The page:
• What's still causing us trouble?       

4. Evaluate each stage of the project. 

If you're stumped on where to start, discuss these aspects of the project with your team to get the conversation going and make sure you hit all the important points:

  • Project planning
  • Defining scope & requirements
  • Resource and budget management
  • Risk management
  • Reporting
  • Testing/Revisions
  • Stakeholder communication
  • Team communication
  • Quality of meetings
  • Quality of final project outcome

5. Find consensus. 

Your whole team should agree on the lessons learned, and everyone should contribute. The people personally involved in the work are the ones with the insights you need!

6. Make takeaways actionable and widely applicable. 

Once you’ve collected lessons learned with your internal team, you need to repackage them for general use and apply them to your future work. They shouldn't be so specific that they don't pertain to new projects, or so generic that they confuse people. Create a preliminary plan: what would improvements look like, and who would be responsible for making them happen?

7. Make your conclusions accessible. 

Wouldn't it be a shame to reflect and record lessons learned only to have your insights lost or forgotten? Set up a knowledge base or an intranet where every team can store their lessons learned and access advice from other teams. Learning how to write a project management report will also be beneficial to document all of the project's details and identify potential changes to implement in your next project. Additionally, practicing how to document project management lessons learned is a skill that your entire team will benefit from, which will benefit your organization overall.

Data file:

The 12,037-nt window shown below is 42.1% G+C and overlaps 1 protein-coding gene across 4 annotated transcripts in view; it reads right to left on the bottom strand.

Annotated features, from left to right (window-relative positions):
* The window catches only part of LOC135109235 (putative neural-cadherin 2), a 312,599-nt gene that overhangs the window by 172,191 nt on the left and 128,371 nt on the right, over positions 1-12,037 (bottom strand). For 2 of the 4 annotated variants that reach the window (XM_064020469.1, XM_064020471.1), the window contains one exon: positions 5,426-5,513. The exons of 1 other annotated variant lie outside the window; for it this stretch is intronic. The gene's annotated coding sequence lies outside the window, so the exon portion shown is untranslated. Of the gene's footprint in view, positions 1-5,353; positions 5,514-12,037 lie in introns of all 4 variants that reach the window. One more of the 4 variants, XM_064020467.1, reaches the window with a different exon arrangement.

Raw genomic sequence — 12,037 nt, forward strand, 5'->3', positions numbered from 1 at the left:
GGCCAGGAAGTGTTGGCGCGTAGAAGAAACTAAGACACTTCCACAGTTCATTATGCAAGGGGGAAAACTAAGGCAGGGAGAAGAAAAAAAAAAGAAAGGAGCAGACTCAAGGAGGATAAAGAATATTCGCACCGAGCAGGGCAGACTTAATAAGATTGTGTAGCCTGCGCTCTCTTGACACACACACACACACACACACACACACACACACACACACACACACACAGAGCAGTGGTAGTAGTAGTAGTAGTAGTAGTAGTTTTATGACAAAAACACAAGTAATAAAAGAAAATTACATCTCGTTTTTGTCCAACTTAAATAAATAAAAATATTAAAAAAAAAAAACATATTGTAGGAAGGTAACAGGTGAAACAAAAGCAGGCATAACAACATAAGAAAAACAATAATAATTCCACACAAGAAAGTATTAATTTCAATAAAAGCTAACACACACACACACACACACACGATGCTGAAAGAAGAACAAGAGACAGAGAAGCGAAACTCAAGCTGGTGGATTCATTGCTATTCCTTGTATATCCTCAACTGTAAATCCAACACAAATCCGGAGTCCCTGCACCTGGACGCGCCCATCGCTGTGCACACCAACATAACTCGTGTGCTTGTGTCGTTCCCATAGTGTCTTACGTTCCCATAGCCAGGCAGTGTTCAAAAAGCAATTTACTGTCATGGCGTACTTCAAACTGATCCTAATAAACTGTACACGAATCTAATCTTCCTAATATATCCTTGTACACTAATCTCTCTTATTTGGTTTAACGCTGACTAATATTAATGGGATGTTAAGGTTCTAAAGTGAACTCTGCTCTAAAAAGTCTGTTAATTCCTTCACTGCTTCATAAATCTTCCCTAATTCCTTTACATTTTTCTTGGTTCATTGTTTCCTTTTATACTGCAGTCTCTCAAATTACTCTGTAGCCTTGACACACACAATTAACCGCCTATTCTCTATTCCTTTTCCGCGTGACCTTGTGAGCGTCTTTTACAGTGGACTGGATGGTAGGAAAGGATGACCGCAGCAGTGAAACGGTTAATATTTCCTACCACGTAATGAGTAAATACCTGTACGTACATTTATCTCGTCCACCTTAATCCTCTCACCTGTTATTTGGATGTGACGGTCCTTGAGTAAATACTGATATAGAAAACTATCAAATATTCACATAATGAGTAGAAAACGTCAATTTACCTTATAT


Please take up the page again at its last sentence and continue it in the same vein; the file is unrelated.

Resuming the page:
The Long-Term Impact of Recording Lessons Learned in Project Management

Recording lessons learned in project management can profoundly impact an organization's efficiency, productivity, and success. Here's how:

  1. Continuous Improvement: Documenting lessons learned fosters a culture of continuous learning and improvement. It helps teams to identify what worked well and what needs to be improved, leading to better project outcomes over time.
  2. Knowledge Sharing: Lessons learned serve as a valuable knowledge base. They provide insights and guidance for future projects, ensuring teams don't repeat past mistakes and capitalize on proven strategies.
  3. Enhanced Decision-Making: With a historical record of lessons learned, project managers can make more informed decisions. They can predict potential risks, foresee challenges, and devise effective solutions, improving the quality of decision-making.
  4. Increased Efficiency: Over time, applying lessons learned can streamline project processes, reduce waste, and increase efficiency. Teams become more adept at managing time, resources, and scope, leading to more successful projects.
  5. Improved Team Morale: When teams see their experiences are valued and used to improve future projects, morale and motivation can be boosted. It cultivates an environment of growth and learning, enhancing team satisfaction and retention.

Recording lessons learned in project management is a strategic investment that pays dividends in the form of improved project outcomes, knowledge sharing, and organizational growth in the long run.


Recording lessons learned in project management is a strategic activity that reaps long-term benefits. It fosters continuous improvement, enhances decision-making, and boosts team morale. It provides a treasure trove of insights for future projects, ensuring teams evolve and grow from every project experience. Utilizing the provided templates can further streamline this process, making it a standardized part of your project lifecycle. Remember, the wisdom acquired from past projects is a powerful tool for future success. So, keep sharing your insights and tips, and contribute to the collective learning and growth of the project management community.

Use these ready-to-use templates to record and share your team's most helpful project tips:

Download template #1: Project Management Lessons Learned - Periodic Milestone Review
Download template #2: Project Management Lessons Learned - Final Review

What are your tips for better project management? 

We know you've picked up some project management wisdom along the way, so share your tips for recording lessons learned with your fellow readers in the comments!

Read Next:
The Ultimate Guide to Project Management
The 3-Step Guide to Choosing a Project Management Methodology
4 Strategies for Dealing with Difficult Stakeholders

Harvesting Project Knowledge,,,